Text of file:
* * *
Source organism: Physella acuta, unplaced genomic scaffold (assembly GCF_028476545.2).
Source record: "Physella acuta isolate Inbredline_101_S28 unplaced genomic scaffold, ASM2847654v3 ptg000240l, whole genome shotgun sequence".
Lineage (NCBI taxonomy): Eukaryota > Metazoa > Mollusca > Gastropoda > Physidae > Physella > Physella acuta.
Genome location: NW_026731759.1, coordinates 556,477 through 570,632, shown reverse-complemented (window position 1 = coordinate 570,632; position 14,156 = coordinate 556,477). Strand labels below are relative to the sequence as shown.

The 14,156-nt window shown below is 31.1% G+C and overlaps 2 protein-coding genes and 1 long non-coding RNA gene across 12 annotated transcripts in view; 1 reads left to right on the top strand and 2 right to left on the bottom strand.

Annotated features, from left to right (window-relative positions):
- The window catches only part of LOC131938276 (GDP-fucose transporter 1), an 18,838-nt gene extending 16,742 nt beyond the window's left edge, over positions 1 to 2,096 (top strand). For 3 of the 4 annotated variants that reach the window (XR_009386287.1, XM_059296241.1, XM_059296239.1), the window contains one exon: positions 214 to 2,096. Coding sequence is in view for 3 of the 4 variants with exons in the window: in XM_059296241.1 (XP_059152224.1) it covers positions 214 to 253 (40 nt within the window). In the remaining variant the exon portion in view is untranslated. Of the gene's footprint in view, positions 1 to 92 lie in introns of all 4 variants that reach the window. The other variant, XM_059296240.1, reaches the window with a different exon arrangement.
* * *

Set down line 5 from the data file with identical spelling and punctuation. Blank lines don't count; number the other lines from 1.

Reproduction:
The 14,156-nt window shown below is 31.1% G+C and overlaps 2 protein-coding genes and 1 long non-coding RNA gene across 12 annotated transcripts in view; 1 reads left to right on the top strand and 2 right to left on the bottom strand.